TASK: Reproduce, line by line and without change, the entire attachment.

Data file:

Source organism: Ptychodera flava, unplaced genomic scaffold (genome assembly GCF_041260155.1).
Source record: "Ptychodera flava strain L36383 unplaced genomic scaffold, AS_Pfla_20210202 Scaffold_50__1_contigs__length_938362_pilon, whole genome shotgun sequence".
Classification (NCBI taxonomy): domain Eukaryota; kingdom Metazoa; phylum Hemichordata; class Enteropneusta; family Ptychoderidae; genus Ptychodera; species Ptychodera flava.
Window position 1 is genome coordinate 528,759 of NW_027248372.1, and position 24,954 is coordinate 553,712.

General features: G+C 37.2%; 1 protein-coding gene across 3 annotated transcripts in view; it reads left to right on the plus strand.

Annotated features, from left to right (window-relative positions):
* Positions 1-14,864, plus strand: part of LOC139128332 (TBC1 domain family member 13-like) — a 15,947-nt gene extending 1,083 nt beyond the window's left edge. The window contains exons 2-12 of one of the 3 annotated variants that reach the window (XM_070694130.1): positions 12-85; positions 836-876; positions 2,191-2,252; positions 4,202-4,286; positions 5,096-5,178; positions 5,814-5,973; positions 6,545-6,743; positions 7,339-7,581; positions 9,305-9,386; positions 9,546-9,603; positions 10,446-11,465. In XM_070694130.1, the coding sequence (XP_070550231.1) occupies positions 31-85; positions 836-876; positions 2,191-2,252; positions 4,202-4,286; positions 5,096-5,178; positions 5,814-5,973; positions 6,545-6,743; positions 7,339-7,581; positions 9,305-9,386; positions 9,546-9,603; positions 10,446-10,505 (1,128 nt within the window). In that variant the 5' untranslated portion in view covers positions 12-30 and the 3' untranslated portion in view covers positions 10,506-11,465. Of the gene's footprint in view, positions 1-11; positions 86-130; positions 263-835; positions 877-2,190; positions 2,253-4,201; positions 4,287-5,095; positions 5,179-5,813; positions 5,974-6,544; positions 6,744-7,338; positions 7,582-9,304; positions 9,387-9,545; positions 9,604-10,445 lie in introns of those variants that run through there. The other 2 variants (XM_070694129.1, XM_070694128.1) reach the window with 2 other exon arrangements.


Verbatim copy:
Source organism: Ptychodera flava, unplaced genomic scaffold (genome assembly GCF_041260155.1).
Source record: "Ptychodera flava strain L36383 unplaced genomic scaffold, AS_Pfla_20210202 Scaffold_50__1_contigs__length_938362_pilon, whole genome shotgun sequence".
Classification (NCBI taxonomy): domain Eukaryota; kingdom Metazoa; phylum Hemichordata; class Enteropneusta; family Ptychoderidae; genus Ptychodera; species Ptychodera flava.
Window position 1 is genome coordinate 528,759 of NW_027248372.1, and position 24,954 is coordinate 553,712.

General features: G+C 37.2%; 1 protein-coding gene across 3 annotated transcripts in view; it reads left to right on the plus strand.

Annotated features, from left to right (window-relative positions):
* Positions 1-14,864, plus strand: part of LOC139128332 (TBC1 domain family member 13-like) — a 15,947-nt gene extending 1,083 nt beyond the window's left edge. The window contains exons 2-12 of one of the 3 annotated variants that reach the window (XM_070694130.1): positions 12-85; positions 836-876; positions 2,191-2,252; positions 4,202-4,286; positions 5,096-5,178; positions 5,814-5,973; positions 6,545-6,743; positions 7,339-7,581; positions 9,305-9,386; positions 9,546-9,603; positions 10,446-11,465. In XM_070694130.1, the coding sequence (XP_070550231.1) occupies positions 31-85; positions 836-876; positions 2,191-2,252; positions 4,202-4,286; positions 5,096-5,178; positions 5,814-5,973; positions 6,545-6,743; positions 7,339-7,581; positions 9,305-9,386; positions 9,546-9,603; positions 10,446-10,505 (1,128 nt within the window). In that variant the 5' untranslated portion in view covers positions 12-30 and the 3' untranslated portion in view covers positions 10,506-11,465. Of the gene's footprint in view, positions 1-11; positions 86-130; positions 263-835; positions 877-2,190; positions 2,253-4,201; positions 4,287-5,095; positions 5,179-5,813; positions 5,974-6,544; positions 6,744-7,338; positions 7,582-9,304; positions 9,387-9,545; positions 9,604-10,445 lie in introns of those variants that run through there. The other 2 variants (XM_070694129.1, XM_070694128.1) reach the window with 2 other exon arrangements.